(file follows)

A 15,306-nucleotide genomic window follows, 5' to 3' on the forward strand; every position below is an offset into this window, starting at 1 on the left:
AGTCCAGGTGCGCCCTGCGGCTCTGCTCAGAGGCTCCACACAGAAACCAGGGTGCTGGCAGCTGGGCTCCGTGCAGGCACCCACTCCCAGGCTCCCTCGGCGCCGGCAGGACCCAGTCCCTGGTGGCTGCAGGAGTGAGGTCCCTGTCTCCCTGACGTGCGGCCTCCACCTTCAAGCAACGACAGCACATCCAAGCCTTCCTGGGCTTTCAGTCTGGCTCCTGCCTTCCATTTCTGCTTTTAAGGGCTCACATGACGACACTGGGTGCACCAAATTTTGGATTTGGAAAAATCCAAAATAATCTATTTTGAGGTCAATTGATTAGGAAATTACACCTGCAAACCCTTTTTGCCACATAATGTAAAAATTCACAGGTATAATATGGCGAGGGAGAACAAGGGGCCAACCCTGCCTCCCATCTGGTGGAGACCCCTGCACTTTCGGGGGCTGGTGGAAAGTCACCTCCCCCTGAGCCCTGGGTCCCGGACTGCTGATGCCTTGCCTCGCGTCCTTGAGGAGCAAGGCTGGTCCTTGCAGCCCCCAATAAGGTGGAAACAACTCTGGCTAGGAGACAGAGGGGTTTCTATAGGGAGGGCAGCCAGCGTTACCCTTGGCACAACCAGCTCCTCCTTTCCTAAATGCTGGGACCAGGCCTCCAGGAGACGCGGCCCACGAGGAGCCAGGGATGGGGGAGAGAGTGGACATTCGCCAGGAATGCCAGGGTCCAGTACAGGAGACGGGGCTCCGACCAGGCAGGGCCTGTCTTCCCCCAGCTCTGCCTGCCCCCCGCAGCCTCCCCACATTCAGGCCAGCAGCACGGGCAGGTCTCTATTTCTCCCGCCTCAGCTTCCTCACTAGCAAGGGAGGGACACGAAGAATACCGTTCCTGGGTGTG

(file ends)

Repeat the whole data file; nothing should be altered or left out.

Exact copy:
A 15,306-nucleotide genomic window follows, 5' to 3' on the forward strand; every position below is an offset into this window, starting at 1 on the left:
AGTCCAGGTGCGCCCTGCGGCTCTGCTCAGAGGCTCCACACAGAAACCAGGGTGCTGGCAGCTGGGCTCCGTGCAGGCACCCACTCCCAGGCTCCCTCGGCGCCGGCAGGACCCAGTCCCTGGTGGCTGCAGGAGTGAGGTCCCTGTCTCCCTGACGTGCGGCCTCCACCTTCAAGCAACGACAGCACATCCAAGCCTTCCTGGGCTTTCAGTCTGGCTCCTGCCTTCCATTTCTGCTTTTAAGGGCTCACATGACGACACTGGGTGCACCAAATTTTGGATTTGGAAAAATCCAAAATAATCTATTTTGAGGTCAATTGATTAGGAAATTACACCTGCAAACCCTTTTTGCCACATAATGTAAAAATTCACAGGTATAATATGGCGAGGGAGAACAAGGGGCCAACCCTGCCTCCCATCTGGTGGAGACCCCTGCACTTTCGGGGGCTGGTGGAAAGTCACCTCCCCCTGAGCCCTGGGTCCCGGACTGCTGATGCCTTGCCTCGCGTCCTTGAGGAGCAAGGCTGGTCCTTGCAGCCCCCAATAAGGTGGAAACAACTCTGGCTAGGAGACAGAGGGGTTTCTATAGGGAGGGCAGCCAGCGTTACCCTTGGCACAACCAGCTCCTCCTTTCCTAAATGCTGGGACCAGGCCTCCAGGAGACGCGGCCCACGAGGAGCCAGGGATGGGGGAGAGAGTGGACATTCGCCAGGAATGCCAGGGTCCAGTACAGGAGACGGGGCTCCGACCAGGCAGGGCCTGTCTTCCCCCAGCTCTGCCTGCCCCCCGCAGCCTCCCCACATTCAGGCCAGCAGCACGGGCAGGTCTCTATTTCTCCCGCCTCAGCTTCCTCACTAGCAAGGGAGGGACACGAAGAATACCGTTCCTGGGTGTG